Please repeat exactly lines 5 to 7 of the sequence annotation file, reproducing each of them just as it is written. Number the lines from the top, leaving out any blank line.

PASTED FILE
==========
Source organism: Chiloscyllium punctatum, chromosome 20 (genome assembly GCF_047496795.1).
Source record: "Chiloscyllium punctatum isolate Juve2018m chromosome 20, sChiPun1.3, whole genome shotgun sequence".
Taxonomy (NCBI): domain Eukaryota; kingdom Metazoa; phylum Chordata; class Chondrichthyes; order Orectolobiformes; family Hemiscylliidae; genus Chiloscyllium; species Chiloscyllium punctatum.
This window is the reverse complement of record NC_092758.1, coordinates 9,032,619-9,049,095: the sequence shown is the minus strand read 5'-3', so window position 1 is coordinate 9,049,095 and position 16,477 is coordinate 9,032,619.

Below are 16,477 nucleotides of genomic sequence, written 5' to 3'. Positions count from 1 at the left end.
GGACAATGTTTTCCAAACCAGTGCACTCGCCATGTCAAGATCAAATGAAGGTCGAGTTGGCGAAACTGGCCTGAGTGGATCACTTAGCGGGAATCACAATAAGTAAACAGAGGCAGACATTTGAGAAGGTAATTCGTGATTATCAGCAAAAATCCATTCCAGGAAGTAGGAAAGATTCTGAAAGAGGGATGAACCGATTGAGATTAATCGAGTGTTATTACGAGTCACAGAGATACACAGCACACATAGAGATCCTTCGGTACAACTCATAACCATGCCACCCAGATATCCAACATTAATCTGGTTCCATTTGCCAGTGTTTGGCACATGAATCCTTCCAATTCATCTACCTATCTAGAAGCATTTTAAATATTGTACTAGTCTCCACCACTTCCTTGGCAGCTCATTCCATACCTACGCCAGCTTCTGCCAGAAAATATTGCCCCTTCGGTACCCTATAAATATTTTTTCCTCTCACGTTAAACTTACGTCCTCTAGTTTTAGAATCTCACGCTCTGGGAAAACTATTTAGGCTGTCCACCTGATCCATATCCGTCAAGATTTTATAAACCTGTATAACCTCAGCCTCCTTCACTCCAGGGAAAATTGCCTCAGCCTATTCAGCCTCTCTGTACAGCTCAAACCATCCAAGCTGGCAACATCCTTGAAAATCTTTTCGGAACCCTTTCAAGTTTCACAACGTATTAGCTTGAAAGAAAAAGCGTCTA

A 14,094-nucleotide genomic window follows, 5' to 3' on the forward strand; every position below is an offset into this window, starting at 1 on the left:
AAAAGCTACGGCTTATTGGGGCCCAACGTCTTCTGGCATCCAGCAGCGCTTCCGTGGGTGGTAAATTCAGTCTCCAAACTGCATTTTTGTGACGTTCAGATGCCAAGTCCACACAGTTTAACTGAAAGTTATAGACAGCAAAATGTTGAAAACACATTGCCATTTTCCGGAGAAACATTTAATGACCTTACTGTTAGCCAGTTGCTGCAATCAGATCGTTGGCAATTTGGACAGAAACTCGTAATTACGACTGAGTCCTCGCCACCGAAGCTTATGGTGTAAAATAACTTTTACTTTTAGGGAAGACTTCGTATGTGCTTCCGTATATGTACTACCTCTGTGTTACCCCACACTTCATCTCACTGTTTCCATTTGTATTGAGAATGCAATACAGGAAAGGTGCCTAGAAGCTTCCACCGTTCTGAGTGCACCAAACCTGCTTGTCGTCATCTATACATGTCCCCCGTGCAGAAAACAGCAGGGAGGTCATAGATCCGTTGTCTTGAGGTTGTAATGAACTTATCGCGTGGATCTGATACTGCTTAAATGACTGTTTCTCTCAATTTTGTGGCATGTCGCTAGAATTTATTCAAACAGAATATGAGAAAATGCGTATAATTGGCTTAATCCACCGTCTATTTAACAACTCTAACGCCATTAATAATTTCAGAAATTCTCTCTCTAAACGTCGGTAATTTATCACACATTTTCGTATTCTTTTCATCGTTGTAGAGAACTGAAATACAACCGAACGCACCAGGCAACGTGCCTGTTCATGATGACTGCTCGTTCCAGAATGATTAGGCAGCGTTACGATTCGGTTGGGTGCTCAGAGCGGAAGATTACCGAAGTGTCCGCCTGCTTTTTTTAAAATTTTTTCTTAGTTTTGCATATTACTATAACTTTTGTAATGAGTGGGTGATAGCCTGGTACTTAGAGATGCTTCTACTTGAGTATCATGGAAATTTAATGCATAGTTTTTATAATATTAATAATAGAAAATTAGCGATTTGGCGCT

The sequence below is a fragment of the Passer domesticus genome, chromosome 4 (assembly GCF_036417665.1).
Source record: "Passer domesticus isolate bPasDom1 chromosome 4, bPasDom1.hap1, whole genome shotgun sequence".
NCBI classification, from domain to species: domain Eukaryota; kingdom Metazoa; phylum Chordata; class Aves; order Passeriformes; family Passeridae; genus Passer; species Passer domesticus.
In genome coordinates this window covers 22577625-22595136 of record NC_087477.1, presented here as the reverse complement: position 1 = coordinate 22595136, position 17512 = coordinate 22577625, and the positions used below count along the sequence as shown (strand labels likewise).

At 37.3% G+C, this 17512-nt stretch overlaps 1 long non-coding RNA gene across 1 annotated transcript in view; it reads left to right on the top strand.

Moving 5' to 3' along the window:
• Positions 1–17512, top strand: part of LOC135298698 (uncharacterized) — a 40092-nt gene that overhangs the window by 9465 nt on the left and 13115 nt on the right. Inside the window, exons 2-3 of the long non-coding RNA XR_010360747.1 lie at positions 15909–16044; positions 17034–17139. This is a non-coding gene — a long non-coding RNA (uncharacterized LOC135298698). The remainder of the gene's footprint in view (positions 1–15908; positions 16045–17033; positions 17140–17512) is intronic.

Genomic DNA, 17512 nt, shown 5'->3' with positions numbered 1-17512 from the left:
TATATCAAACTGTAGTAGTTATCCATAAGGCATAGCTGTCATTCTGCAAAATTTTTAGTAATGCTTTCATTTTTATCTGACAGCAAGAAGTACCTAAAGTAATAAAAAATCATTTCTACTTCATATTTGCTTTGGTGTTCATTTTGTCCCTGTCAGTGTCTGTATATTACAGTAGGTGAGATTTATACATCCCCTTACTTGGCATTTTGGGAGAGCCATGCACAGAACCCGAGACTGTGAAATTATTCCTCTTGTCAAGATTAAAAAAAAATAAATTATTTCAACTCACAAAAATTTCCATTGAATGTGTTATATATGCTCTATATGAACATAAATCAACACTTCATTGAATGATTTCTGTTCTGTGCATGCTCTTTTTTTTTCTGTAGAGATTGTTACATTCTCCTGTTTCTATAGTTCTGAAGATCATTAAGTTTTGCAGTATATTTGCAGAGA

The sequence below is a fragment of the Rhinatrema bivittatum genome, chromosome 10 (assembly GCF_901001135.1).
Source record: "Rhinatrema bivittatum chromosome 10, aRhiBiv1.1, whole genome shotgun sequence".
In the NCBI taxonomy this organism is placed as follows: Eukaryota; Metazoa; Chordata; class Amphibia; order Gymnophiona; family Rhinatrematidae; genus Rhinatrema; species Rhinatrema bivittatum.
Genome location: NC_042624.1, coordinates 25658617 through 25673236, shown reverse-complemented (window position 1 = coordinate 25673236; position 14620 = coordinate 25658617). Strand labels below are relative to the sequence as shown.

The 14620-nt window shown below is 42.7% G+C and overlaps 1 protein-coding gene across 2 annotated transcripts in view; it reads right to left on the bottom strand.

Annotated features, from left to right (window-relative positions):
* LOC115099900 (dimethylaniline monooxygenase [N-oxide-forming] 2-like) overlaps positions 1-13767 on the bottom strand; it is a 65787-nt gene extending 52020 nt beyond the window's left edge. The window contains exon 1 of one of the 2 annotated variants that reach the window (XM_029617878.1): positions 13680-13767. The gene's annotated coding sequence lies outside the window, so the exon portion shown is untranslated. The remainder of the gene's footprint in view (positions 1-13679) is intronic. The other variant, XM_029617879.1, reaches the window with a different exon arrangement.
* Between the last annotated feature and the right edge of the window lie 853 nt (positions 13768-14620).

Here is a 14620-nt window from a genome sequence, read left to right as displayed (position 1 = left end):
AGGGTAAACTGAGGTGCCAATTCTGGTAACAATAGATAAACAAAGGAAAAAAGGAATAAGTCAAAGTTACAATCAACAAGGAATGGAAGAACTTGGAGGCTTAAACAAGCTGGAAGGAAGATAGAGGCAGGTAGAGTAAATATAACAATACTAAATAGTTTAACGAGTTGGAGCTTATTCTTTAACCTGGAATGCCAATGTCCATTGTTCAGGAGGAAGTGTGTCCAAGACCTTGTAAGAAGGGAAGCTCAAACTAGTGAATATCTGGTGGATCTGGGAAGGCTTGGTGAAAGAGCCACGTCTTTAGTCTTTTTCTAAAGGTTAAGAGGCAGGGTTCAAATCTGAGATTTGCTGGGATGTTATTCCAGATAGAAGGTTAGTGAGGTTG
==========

Below are 16,477 nucleotides of genomic sequence, written 5' to 3'. Positions count from 1 at the left end.
GGACAATGTTTTCCAAACCAGTGCACTCGCCATGTCAAGATCAAATGAAGGTCGAGTTGGCGAAACTGGCCTGAGTGGATCACTTAGCGGGAATCACAATAAGTAAACAGAGGCAGACATTTGAGAAGGTAATTCGTGATTATCAGCAAAAATCCATTCCAGGAAGTAGGAAAGATTCTGAAAGAGGGATGAACCGATTGAGATTAATCGAGTGTTATTACGAGTCACAGAGATACACAGCACACATAGAGATCCTTCGGTACAACTCATAACCATGCCACCCAGATATCCAACATTAATCTGGTTCCATTTGCCAGTGTTTGGCACATGAATCCTTCCAATTCATCTACCTATCTAGAAGCATTTTAAATATTGTACTAGTCTCCACCACTTCCTTGGCAGCTCATTCCATACCTACGCCAGCTTCTGCCAGAAAATATTGCCCCTTCGGTACCCTATAAATATTTTTTCCTCTCACGTTAAACTTACGTCCTCTAGTTTTAGAATCTCACGCTCTGGGAAAACTATTTAGGCTGTCCACCTGATCCATATCCGTCAAGATTTTATAAACCTGTATAACCTCAGCCTCCTTCACTCCAGGGAAAATTGCCTCAGCCTATTCAGCCTCTCTGTACAGCTCAAACCATCCAAGCTGGCAACATCCTTGAAAATCTTTTCGGAACCCTTTCAAGTTTCACAACGTATTAGCTTGAAAGAAAAAGCGTCTA

A 14,094-nucleotide genomic window follows, 5' to 3' on the forward strand; every position below is an offset into this window, starting at 1 on the left: